10 Things I Learned While Switching Seasonal Wardrobes

blue hangers

Last weekend I finally switched my clothes out.  Yes, it’s January.  Winter arrived long ago, but between traveling and Colorado’s schizoid weather, I’ve done quite well just raiding the cedar chest for a sweater every once in a while.  I finally had the time and the external motivation of frigid weather to complete the task.

I learned a few things as I changed clothes around and sorted through so much of it.  Here are a few of the things I learned or relearned . . .

1. My body has changed a lot in the last few years.  I’m wearing the same sizes, they just fit differently.  I don’t necessarily like the way they’re fitting.

2. My calves look pretty good in heels.

3. After 30 seconds in heels, my calves cramp for the next 24 hours.

4. Cramped calves are a good incentive for getting rid of some of those heels.

5. In the past, when I’ve found shoes that fit I would buy them.  Consequently I have a lot of shoes.

6. If you paid attention to #2-4, you won’t be surprised to learn that I’m getting rid of some of my shoes, some of my beautiful shoes . . . and some of the not so beautiful ones.

7. It feels good to bring order to the chaos that was my closet.

8. Achilles surgeries brought significant change to my functional wardrobe.  A lot of those changes have coincided with organizational dress changes.  Consequently, I have a lot of clothes that I love that are dressier than the places I have to where them.

9. I really do love order.  It may be an immense challenge to create it and maintain it, but I love it when it’s there.

10. I have too much stuff.  I think part of it is innate to me.  The memories connected to the stuff make parting with it more difficult.  I think another part of it is connected to having lived in Africa so long.  Because buying clothes where I lived meant finding fabric, finding a picture or a piece of clothing to copy, and going to a tailor (multiple times), I learned to buy a lot every few years.  I also learned to keep it all for as long as possible.  I’m in the process of changing this, but it’s not easy.

And a bonus . . .

11. I am incredibly blessed with stuff.  10 years ago I arrived in this country with a small carry-on.  That’s it.  I had a few clothes for colder weather stored at my parents’ home, but not much of anything.  Today I have too many clothes.  It’s really a pretty good problem.

What have you learned lately?


4 responses to “10 Things I Learned While Switching Seasonal Wardrobes”

  1. Keep the beautiful clothes you love, and wear them sometimes just for fun! I make a point of dressing nicely for all events/meetings outside my house, just so that I can prove to myself I’m not a country bumpkin, even though I have now lived in the country for 4 1/2 years! 🙂

  2. Good for you getting rid of shoes! I recently got rid of all my heels except my wedding shoes and a black pair that I’ve had since HS and can still manage to walk in. For me the hip and back pain are not worth it. I LOVE flats!

    I’ve rediscovered suit jackets. With a pair of jeans flats, and a cute top, these can be very funky and casual! So, don’t be afraid to pair some of your nicer things with casual. I’m a fan of dressing up.

    I’ve also learned that I am going to have a really hard time getting rid of my girl’s clothes. I have one bin to keep special outfits in, but after two girls, they all become special.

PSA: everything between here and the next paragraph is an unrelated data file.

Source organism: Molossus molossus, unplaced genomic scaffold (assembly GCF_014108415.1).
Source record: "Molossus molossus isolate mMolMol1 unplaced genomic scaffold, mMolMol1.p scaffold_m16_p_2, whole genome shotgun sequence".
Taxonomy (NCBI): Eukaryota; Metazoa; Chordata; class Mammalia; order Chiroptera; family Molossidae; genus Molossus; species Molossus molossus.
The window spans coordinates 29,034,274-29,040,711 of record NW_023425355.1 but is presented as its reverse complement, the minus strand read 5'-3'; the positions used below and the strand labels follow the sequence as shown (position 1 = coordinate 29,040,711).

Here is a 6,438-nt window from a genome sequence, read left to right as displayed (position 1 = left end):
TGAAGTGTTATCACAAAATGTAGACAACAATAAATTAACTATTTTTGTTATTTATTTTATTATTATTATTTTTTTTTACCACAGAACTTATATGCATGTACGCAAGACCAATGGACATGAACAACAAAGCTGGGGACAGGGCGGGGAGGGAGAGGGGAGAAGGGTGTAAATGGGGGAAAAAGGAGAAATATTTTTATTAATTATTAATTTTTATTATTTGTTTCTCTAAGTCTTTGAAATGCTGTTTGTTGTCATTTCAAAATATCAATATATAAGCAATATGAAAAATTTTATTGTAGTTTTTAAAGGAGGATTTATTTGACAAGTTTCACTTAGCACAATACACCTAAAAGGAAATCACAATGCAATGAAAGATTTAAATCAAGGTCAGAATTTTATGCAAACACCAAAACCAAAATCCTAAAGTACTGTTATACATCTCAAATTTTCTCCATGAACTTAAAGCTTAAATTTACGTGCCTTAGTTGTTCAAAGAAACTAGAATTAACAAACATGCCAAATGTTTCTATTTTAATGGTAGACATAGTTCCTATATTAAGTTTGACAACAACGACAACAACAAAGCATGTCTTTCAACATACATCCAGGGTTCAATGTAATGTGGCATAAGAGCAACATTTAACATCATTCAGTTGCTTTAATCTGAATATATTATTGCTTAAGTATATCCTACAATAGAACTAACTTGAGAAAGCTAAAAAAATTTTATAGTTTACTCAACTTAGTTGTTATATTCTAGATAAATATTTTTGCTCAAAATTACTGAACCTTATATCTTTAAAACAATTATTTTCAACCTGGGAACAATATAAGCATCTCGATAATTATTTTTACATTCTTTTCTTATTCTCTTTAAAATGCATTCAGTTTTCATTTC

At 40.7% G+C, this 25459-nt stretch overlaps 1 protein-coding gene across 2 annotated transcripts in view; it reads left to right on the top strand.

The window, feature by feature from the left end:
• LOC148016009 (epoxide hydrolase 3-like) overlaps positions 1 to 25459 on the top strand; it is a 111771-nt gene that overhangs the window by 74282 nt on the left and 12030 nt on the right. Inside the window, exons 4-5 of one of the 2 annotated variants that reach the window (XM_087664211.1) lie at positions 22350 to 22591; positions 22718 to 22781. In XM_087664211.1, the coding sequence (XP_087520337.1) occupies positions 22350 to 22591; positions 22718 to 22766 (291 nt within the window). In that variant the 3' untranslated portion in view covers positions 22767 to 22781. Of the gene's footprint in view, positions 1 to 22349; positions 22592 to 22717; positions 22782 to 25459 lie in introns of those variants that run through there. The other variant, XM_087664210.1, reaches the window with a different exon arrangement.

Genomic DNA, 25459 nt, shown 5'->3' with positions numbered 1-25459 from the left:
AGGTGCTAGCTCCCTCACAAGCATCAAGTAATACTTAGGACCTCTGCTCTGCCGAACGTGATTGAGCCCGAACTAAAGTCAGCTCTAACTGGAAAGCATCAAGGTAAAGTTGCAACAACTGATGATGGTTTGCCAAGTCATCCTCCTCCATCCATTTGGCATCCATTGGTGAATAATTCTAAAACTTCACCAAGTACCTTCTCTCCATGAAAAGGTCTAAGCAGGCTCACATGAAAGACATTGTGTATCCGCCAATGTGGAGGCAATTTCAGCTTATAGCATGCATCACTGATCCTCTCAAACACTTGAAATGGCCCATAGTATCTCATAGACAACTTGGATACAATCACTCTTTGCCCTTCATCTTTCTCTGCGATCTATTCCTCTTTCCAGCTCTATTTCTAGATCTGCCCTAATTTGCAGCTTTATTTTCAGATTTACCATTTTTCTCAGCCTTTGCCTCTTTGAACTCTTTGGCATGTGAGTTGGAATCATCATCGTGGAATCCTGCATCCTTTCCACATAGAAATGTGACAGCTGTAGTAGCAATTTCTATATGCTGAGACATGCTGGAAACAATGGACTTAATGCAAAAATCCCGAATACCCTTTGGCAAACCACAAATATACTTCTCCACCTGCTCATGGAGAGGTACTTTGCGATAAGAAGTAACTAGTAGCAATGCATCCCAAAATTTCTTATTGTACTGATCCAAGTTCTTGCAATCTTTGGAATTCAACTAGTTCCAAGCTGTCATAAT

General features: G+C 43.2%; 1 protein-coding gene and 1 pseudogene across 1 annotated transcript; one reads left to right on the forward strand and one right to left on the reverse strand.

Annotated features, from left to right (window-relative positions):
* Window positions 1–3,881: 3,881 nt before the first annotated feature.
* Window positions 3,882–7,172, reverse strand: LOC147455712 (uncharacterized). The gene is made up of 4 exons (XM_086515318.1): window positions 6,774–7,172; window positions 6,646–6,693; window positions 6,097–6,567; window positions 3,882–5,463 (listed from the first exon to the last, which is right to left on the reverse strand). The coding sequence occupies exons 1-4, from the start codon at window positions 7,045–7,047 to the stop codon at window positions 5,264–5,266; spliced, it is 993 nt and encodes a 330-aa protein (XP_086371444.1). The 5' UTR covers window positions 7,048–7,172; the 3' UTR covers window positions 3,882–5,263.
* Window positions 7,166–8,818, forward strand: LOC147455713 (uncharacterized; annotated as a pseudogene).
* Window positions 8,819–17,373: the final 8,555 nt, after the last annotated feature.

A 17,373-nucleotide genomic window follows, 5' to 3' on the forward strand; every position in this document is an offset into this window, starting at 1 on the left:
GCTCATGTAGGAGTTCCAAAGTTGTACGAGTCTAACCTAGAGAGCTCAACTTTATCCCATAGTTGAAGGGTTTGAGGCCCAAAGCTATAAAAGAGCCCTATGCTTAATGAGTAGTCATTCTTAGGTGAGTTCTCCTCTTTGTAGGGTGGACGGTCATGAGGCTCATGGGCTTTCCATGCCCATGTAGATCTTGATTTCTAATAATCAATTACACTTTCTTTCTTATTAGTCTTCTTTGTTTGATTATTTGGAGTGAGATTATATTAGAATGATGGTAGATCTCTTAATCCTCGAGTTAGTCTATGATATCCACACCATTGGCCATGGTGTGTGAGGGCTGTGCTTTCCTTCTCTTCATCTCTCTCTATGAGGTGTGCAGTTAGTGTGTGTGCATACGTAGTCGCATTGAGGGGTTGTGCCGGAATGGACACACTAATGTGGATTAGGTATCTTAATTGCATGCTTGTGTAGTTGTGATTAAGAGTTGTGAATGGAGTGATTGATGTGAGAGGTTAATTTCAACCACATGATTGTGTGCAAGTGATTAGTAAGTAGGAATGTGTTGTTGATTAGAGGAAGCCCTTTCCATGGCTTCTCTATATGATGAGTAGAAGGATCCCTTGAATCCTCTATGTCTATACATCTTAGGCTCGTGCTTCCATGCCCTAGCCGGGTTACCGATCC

Good for you cleaning out your closet!

    We came back from Greece thinking it was just for a summer and never went back. My parents took a trip back and sold everything that was left. A lot of my memories were tied up in those things. When I see items that remind me of things left behind, I tent to buy them. While I don’t understand exactly what you went through, I can relate to feeling blessed to have things. It’s a different relationship once you’ve lost everything.

  3. I hate clothes shopping! That’s nothing new for- way too many things to think about- is it a good price? Is it practical? Is it modest? Is it so trendy that I won’t be able to wear it in a year? Is it too dated? Do I care? Do I even like it? I tend to buy things that are practical and tell myself it doesn’t matter if I don’t really like it. But I’m learning that it’s really a waste of money because I don’t want to wear it when I don’t like it! Then I say “I have nothing to wear” and my husband rolls his eyes. Silly, yes. But at least I’m learning. 🙂

  4. Soul–I do. Even if they don’t fit or aren’t “In” right now, I’ll keep a few things just because I love them. It’s a process. I do like getting dressed up when I have a good reason to. Even when I think I’m dressing up just a little, I’m often much more dressed up than most people in the room. That’s Colorado for you. Though, I have noticed mothers of young children tend to dress up more–and Tirzah, you definitely fit in the mother’s of young children category! So do you, Aimee! And Soul, your kids aren’t old yet.

    I realized this week I don’t really own anything that fits in the “cute” top category. I have some nice sweaters. But other than that all my tops are for layering–or are funny T-shirts. Most of the time I’m good with that. The whole suit jacket and jeans thing? I see others do it and think it looks cute, but it’s not for me. Besides, I’d have to go buy a jacket.

    Tirzah! I feel a quilt coming on with your girls’ clothes!!!! 🙂

    Aimee–I like clothes shopping, but I’m REALLY good at talking myself out of stuff most of the time. “It’s too expensive. I don’t have anything that goes with it. It looks better on the hanger than on me.” and so on.

    Clothes are wonderful and hard and evil all at the same time.

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